Snooker: Davis rolls back years to meet Hendry in semi-finals

Form may be temporary and class permanent, but when the two come together the effect can be devastating. Just ask those who have been left in the wake of Steve Davis and Stephen Hendry at the Travis Perkins UK Championship in York this week.

The two players who dominated the game in the 1980s and 1990s rolled back the years again last night to win their quarter-finals. To the joy of the tournament's spectators, sponsors and broadcasters, they will meet in the semi-finals.

After their victories on Tuesday, when Hendry swept aside Mark Williams and Davis played some of the best snooker of his life to beat Stephen Maguire, there was a danger that the quarter-finals would be an anti-climax. Not a bit of it. Although Hendry did not have to be at his best to beat Ali Carter 9-7, Davis won a match of high drama to beat Ken Doherty by the same margin.

Davis raced into a 5-0 lead, but Doherty, one of the game's grittiest competitors, clawed his way back. When Davis let slip leads of 41 and 33 in two successive frames as Doherty brought the score back to 8-7 it seemed as though the Irishman might complete a remarkable recovery. Doherty fought back from 47-0 down to lead again in the next frame, but Davis held his nerve to secure victory with a double on the final black.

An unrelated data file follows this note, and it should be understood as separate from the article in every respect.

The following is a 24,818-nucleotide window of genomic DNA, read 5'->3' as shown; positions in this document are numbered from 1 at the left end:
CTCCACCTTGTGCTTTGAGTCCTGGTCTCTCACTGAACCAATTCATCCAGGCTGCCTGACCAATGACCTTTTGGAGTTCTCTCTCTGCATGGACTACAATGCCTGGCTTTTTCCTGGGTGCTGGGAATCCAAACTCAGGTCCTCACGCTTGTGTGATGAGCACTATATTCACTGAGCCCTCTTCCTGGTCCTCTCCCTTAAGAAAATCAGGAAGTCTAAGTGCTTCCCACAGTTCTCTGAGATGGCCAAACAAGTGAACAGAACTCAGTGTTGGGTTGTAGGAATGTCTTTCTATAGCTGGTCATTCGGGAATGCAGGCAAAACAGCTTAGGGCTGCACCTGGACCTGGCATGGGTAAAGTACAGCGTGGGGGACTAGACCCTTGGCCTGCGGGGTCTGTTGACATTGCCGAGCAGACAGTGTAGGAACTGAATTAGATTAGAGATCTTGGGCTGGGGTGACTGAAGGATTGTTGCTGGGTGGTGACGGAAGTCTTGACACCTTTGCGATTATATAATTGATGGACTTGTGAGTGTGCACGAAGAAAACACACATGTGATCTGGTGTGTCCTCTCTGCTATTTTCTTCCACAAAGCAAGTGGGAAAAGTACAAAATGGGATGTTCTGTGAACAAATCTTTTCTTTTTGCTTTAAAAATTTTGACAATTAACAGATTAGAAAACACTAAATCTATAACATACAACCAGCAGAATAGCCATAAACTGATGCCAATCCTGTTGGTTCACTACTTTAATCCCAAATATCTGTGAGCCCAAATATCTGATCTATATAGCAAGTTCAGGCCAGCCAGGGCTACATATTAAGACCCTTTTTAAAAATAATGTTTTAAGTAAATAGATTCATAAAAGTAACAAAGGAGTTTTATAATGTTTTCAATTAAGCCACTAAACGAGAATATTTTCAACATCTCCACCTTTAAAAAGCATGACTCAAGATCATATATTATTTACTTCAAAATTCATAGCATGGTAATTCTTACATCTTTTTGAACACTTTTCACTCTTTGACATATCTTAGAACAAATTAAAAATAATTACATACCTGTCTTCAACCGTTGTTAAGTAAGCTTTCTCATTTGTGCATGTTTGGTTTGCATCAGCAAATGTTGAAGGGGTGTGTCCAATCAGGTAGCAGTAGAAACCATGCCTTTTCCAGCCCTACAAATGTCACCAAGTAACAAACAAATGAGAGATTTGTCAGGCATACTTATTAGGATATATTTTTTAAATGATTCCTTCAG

Hendry also got off to a flying start and a 4-1 lead. Carter posted centuries in successive frames to reduce the arrears to 4-3, but the world No 19 made too many mistakes as Hendry won a scrappy contest.

The other half of the draw, in which Stuart Bingham meets Joe Perry and Ding Junhui faces Neil Robertson today, will produce an unlikely finalist. The four men have one ranking tournament victory between them and combined career earnings of less than £1m.

Davis and Hendry have won more than £13m in prize-money between them and a remarkable 64 ranking tournaments. Davis won the world championship six times between 1981 and 1989, while Hendry went one better between 1990 and 1999.

At 36 Hendry is young enough to rule the world again and, indeed, has fought his way back to No 2 in the rankings. Davis, however, is 48, and has not won a ranking tournament for 10 years. His masterful control of the cue ball this week has recalled the brilliance of his heyday.

He won five of the last six frames to beat Maguire and compiled a break of 145, his highest for 23 years. Davis said it was one of his best ever performances, while Maguire observed that "you wouldn't expect God to play that well".

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